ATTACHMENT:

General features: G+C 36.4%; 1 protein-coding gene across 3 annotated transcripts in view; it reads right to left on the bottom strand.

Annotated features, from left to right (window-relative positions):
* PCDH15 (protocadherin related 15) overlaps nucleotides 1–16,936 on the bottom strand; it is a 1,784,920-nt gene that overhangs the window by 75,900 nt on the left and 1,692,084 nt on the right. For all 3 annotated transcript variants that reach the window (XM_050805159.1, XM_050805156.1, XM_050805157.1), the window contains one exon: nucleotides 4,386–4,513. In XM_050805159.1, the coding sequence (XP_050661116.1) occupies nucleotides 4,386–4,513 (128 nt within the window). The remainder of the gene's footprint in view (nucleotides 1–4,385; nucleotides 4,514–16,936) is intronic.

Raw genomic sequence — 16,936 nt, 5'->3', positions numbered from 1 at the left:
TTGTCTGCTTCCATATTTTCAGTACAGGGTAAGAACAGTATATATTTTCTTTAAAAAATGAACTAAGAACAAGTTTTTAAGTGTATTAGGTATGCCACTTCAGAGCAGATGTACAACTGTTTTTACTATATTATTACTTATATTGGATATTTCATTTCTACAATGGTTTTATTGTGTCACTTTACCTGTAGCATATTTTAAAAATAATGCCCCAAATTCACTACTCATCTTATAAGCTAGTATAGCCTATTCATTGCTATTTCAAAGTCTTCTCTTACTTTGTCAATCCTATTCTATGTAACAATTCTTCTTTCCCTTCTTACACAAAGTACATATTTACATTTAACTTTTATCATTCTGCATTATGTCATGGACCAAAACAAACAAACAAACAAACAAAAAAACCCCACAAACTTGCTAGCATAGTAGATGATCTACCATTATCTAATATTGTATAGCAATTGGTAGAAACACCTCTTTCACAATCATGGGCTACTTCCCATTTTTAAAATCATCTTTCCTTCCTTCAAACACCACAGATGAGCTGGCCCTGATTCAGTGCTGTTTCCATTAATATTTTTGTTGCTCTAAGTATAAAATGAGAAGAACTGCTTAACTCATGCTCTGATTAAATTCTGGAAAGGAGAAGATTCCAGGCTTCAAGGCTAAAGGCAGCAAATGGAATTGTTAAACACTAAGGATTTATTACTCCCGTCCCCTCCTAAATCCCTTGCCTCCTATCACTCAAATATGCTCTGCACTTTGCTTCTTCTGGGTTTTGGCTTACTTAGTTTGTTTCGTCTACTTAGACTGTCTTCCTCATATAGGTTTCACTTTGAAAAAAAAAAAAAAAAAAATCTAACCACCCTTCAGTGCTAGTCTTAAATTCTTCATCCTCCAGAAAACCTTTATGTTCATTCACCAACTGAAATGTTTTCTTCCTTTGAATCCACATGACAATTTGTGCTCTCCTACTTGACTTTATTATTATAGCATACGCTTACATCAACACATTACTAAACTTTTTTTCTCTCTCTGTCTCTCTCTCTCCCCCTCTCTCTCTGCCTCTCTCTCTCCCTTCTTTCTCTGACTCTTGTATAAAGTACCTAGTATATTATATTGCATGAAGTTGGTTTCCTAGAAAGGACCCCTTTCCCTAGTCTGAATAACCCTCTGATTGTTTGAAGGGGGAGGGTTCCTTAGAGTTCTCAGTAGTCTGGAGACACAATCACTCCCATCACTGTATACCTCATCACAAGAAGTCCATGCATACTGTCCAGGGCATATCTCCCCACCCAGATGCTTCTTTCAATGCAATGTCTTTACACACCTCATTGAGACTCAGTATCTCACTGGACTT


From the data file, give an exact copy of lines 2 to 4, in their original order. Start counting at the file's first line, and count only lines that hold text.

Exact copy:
Annotated features, from left to right (window-relative positions):
* PCDH15 (protocadherin related 15) overlaps nucleotides 1–16,936 on the bottom strand; it is a 1,784,920-nt gene that overhangs the window by 75,900 nt on the left and 1,692,084 nt on the right. For all 3 annotated transcript variants that reach the window (XM_050805159.1, XM_050805156.1, XM_050805157.1), the window contains one exon: nucleotides 4,386–4,513. In XM_050805159.1, the coding sequence (XP_050661116.1) occupies nucleotides 4,386–4,513 (128 nt within the window). The remainder of the gene's footprint in view (nucleotides 1–4,385; nucleotides 4,514–16,936) is intronic.

Raw genomic sequence — 16,936 nt, 5'->3', positions numbered from 1 at the left: